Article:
Seoul — Jubilant BTS fans gathered Thursday for the first live K-pop concert in South Korea in more than two years, an event that was expected to draw up to 15,000 people — despite Covid restrictions that prevented cheering, screaming or singing.
“It still feels like a dream,” said Park Hyunjun, 40, an independent video producer from Incheon, west of Seoul. Outside the Seoul Olympic Stadium on Thursday, I carried a poster with the party’s slogan: “Of course, nothing has changed between us.”
It was the first large-scale gathering of BTS fans in South Korea since the band’s last concert in their home country, in October 2019. The multi-billion dollar business Performed live in Los Angeles in Novemberbut for most of the pandemic, it has been on the air instead.
In 2020, the group appointed Guinness world record To attract the largest number of viewers to attend a live concert. The pandemic has not only halted the band’s live concerts temporarily: Five of the seven BTS members have contracted the coronavirus. They have since recovered from Covid-19.
Thursday’s concert, the largest approved by the South Korean government since the pandemic began, was held amid the Omicron wave that has pushed the number of cases in the country to unprecedented levels. On Thursday, health authorities reported 327,549 new daily cases. But the government, which says the country has to learn to live with the virus, has eased some restrictions.
In and around the stadium on Thursday, 750 safety personnel enforced virus protocols, silencing the festivities somewhat.
Fans who took group photos in front of the stadium entrance were told: “Please move once you have finished taking pictures.” “Please keep your distance to prevent the spread of Covid.”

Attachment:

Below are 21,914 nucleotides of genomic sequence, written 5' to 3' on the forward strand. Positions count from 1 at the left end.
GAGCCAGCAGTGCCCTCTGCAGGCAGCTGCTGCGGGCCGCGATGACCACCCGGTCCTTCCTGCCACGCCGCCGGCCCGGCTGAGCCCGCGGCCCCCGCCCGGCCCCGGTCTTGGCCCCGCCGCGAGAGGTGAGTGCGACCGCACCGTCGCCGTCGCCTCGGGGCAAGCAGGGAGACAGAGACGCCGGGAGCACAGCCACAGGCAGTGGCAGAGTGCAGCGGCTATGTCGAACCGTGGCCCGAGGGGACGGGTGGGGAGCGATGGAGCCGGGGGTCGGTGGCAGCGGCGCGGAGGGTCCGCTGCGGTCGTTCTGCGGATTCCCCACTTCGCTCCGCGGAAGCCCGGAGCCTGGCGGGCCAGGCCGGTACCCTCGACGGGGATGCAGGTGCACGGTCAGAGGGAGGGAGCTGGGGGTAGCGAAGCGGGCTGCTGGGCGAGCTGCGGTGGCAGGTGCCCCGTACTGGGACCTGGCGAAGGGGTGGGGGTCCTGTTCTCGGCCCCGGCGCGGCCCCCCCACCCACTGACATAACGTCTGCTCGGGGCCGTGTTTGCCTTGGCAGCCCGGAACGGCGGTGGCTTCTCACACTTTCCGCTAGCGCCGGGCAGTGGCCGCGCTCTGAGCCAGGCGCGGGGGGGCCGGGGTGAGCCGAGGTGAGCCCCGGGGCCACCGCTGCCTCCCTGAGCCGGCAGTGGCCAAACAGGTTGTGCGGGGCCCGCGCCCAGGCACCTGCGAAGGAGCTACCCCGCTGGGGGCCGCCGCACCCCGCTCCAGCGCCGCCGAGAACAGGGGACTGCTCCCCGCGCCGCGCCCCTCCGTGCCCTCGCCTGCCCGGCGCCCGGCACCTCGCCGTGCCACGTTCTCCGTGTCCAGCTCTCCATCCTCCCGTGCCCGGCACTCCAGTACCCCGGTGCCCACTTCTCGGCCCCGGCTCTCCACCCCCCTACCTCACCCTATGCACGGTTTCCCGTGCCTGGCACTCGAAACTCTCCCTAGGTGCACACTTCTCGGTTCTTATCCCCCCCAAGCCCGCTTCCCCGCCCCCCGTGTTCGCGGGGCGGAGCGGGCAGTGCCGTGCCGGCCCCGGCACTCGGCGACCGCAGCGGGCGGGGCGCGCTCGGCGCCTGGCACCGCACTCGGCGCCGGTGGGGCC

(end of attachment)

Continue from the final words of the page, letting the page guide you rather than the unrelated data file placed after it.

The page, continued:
Fans had their temperatures taken before they entered the stadium. The band’s agency, Hybe, said the rapid antigen kits were made available to people with high temperatures. Ceremony-goers had to enter through designated entrances, and during specified periods of time, so as not to flock at once.
Fans were also forbidden to chant, shout or sing during the concert, and had to wear their masks, except for drinking water. Attendance at the stadium, which has a capacity of about 70,000 people, was limited to 15,000.
“I’m curious about what kind of atmosphere there would be with every masked person and no one screaming,” said U Haram, 17, who has followed the band for four years and was about to see them live for the first time.
Throughout the pandemic, Ms. Yu said, she has followed the band online, sometimes gathering with her classmates to watch the live broadcast together. “I finally see them,” she said, “and I’m nervous.”
The concert was the first in a three-day series, with more scheduled to take place Saturday and Sunday. It was broadcast live for people who were unable to attend in person.
Yang Ji Woong, 15, said he had listened to BTS’ song “Mikrokosmos” throughout the pandemic alone in his room and had been looking forward to seeing it live.
“Frankly, I’m a little worried about Covid,” he said. “But I want to enjoy this moment as much as I can.”
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